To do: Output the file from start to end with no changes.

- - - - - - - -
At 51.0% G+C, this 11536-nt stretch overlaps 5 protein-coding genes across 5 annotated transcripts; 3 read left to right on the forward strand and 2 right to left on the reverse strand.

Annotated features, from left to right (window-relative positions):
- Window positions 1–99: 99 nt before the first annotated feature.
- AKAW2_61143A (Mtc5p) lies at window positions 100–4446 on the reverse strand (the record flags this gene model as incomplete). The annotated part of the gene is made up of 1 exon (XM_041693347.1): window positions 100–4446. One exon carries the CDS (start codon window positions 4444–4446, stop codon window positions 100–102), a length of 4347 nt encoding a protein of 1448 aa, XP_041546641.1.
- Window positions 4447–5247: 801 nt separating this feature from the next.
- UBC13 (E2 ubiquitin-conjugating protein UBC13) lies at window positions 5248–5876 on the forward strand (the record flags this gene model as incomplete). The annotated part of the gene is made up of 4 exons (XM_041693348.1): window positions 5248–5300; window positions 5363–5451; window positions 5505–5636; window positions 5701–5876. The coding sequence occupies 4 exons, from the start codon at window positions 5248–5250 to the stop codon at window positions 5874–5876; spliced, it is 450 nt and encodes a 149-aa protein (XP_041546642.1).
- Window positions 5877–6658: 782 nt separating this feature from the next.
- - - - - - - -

At 51.0% G+C, this 11536-nt stretch overlaps 5 protein-coding genes across 5 annotated transcripts; 3 read left to right on the forward strand and 2 right to left on the reverse strand.

Annotated features, from left to right (window-relative positions):
- Window positions 1–99: 99 nt before the first annotated feature.
- AKAW2_61143A (Mtc5p) lies at window positions 100–4446 on the reverse strand (the record flags this gene model as incomplete). The annotated part of the gene is made up of 1 exon (XM_041693347.1): window positions 100–4446. One exon carries the CDS (start codon window positions 4444–4446, stop codon window positions 100–102), a length of 4347 nt encoding a protein of 1448 aa, XP_041546641.1.
- Window positions 4447–5247: 801 nt separating this feature from the next.
- UBC13 (E2 ubiquitin-conjugating protein UBC13) lies at window positions 5248–5876 on the forward strand (the record flags this gene model as incomplete). The annotated part of the gene is made up of 4 exons (XM_041693348.1): window positions 5248–5300; window positions 5363–5451; window positions 5505–5636; window positions 5701–5876. The coding sequence occupies 4 exons, from the start codon at window positions 5248–5250 to the stop codon at window positions 5874–5876; spliced, it is 450 nt and encodes a 149-aa protein (XP_041546642.1).
- Window positions 5877–6658: 782 nt separating this feature from the next.